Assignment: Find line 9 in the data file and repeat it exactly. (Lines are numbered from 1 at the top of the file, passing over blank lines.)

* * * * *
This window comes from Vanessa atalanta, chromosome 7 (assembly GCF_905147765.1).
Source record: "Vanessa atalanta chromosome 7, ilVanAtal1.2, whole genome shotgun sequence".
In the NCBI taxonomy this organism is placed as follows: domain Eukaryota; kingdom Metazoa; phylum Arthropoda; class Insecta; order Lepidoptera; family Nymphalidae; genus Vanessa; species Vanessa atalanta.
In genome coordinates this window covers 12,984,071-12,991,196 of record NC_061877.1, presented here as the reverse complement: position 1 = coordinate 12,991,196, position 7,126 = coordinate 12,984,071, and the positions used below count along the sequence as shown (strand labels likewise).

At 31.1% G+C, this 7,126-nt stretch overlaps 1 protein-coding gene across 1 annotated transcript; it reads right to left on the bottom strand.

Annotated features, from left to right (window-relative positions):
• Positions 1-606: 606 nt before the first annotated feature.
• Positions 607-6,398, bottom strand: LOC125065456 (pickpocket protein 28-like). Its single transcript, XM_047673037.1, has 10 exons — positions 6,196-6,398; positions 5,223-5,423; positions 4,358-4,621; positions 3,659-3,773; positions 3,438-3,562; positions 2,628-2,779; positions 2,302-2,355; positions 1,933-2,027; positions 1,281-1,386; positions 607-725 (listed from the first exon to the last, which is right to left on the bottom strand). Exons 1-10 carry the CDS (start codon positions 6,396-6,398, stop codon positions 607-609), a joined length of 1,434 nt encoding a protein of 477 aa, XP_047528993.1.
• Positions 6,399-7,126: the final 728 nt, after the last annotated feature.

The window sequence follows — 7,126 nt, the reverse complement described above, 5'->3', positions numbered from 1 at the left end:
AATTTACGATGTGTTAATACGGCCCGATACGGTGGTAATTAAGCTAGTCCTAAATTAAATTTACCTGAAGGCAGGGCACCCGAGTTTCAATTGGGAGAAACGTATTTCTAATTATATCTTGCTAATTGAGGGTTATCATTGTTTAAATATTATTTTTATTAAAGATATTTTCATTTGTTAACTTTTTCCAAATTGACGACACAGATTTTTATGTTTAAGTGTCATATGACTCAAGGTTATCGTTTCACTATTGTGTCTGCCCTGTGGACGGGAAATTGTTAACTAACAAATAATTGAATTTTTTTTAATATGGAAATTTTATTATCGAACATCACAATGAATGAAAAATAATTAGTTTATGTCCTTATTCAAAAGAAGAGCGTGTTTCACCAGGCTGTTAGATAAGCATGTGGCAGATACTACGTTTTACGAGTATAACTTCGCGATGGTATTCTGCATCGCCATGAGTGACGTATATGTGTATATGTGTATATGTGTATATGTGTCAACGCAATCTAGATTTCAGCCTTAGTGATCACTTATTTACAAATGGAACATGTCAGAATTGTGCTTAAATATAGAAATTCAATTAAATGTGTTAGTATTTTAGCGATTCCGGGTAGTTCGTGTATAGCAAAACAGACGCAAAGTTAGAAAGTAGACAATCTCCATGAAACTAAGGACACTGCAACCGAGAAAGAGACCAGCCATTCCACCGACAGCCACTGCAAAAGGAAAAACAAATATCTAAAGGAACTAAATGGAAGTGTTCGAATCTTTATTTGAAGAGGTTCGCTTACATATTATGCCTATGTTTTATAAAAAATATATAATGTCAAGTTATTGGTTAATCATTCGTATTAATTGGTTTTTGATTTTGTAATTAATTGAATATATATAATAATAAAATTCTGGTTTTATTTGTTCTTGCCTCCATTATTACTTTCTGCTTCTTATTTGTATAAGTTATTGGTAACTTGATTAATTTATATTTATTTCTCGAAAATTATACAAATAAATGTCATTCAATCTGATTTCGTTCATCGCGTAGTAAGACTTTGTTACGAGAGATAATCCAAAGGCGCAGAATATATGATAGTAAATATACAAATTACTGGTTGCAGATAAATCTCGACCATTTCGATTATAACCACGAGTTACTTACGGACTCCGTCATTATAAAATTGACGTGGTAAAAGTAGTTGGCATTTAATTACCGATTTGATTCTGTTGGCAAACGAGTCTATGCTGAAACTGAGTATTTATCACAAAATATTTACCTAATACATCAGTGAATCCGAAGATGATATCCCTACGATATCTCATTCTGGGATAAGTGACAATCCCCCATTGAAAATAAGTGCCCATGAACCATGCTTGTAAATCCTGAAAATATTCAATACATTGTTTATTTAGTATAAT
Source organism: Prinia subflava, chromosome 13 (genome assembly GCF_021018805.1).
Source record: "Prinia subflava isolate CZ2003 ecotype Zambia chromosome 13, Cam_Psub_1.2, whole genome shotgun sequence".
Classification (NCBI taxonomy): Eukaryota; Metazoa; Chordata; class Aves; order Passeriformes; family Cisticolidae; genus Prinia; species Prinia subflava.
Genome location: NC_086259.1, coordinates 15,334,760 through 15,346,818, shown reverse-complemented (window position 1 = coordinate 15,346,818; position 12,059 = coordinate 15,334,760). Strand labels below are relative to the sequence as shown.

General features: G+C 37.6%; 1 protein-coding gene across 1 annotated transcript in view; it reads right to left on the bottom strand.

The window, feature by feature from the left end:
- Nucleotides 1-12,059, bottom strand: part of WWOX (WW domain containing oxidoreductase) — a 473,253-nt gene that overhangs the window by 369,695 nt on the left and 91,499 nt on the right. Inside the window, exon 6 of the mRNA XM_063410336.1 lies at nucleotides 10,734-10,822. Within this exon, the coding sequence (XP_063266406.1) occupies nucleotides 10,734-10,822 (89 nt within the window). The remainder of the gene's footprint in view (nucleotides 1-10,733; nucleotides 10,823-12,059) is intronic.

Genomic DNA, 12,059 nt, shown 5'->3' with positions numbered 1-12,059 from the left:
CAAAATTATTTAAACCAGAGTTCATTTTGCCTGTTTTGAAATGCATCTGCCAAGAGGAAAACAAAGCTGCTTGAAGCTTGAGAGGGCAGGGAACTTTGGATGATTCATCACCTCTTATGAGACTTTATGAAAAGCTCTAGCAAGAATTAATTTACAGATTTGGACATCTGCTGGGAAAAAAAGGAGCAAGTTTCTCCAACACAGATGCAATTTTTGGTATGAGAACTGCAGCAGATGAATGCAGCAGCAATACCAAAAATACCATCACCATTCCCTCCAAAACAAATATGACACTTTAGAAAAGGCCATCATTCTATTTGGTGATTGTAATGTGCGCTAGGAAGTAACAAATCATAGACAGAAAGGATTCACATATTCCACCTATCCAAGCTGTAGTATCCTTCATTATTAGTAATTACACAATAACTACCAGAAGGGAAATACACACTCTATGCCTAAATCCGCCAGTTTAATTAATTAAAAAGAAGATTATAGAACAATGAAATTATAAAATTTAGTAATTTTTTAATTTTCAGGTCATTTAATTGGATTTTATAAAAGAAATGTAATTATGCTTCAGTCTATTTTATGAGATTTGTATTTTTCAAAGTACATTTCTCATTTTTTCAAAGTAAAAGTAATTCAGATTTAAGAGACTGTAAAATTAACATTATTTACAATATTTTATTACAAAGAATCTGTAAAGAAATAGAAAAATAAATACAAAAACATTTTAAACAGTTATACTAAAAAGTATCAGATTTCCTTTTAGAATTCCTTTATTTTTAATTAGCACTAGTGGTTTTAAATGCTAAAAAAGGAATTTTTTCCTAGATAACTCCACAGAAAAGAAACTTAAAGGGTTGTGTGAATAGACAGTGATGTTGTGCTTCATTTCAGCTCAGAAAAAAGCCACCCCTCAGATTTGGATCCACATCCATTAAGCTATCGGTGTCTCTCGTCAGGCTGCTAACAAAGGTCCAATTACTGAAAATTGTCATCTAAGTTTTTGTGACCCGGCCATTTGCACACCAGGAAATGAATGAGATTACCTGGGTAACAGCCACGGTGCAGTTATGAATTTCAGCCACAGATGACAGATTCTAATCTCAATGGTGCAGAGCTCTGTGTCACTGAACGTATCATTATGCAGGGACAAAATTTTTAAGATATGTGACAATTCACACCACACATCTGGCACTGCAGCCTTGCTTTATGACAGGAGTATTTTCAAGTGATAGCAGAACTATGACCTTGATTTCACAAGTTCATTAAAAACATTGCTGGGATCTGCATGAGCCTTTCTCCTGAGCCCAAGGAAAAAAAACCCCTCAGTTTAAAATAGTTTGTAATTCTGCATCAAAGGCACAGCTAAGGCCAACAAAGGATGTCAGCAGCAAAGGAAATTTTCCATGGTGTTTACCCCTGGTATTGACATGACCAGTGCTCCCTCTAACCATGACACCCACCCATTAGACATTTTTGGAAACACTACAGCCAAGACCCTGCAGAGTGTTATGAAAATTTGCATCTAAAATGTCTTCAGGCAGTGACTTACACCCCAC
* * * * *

• Positions 6,399-7,126: the final 728 nt, after the last annotated feature.